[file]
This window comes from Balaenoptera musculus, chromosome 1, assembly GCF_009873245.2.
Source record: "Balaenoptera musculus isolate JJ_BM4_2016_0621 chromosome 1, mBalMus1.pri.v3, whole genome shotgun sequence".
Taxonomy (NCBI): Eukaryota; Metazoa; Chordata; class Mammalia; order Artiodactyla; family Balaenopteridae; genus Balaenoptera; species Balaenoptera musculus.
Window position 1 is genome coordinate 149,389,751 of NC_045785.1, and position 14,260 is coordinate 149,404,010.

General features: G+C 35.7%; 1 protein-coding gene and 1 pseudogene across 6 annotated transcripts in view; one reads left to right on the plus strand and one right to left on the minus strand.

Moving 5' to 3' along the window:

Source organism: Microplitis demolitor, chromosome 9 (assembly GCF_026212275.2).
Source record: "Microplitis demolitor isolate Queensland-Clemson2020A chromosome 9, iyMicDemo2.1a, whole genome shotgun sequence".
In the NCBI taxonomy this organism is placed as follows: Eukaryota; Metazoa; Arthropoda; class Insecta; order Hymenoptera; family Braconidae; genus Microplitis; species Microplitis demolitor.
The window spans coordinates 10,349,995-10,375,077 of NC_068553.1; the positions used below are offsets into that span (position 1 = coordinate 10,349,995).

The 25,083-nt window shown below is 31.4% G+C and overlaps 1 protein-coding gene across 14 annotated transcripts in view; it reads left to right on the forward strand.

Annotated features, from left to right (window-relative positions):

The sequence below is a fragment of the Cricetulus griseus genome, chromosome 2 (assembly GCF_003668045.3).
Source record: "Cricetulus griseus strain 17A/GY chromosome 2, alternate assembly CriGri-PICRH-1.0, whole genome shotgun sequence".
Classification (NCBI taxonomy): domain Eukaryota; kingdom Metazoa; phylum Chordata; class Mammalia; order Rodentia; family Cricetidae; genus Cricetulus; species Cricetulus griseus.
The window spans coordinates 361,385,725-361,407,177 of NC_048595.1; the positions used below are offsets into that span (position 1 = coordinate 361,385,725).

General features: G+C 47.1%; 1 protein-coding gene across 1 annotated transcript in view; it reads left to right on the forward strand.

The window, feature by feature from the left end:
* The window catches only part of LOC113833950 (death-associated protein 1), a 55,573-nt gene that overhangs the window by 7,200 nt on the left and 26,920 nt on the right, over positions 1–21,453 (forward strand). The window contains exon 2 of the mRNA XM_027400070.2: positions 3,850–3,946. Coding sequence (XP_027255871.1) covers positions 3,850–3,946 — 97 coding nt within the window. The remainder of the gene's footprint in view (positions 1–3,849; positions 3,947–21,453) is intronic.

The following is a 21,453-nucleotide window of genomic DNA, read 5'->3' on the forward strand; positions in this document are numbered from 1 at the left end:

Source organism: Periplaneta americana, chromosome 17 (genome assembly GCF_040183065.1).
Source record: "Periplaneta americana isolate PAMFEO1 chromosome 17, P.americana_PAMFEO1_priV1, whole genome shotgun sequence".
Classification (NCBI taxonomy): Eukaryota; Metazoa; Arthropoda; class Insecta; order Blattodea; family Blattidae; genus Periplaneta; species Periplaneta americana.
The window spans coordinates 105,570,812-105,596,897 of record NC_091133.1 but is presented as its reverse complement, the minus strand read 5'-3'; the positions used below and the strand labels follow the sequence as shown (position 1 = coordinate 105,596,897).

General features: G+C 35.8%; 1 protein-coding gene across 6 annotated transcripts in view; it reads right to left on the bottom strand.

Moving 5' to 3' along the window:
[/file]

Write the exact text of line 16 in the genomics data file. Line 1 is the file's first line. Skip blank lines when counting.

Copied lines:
The window spans coordinates 361,385,725-361,407,177 of NC_048595.1; the positions used below are offsets into that span (position 1 = coordinate 361,385,725).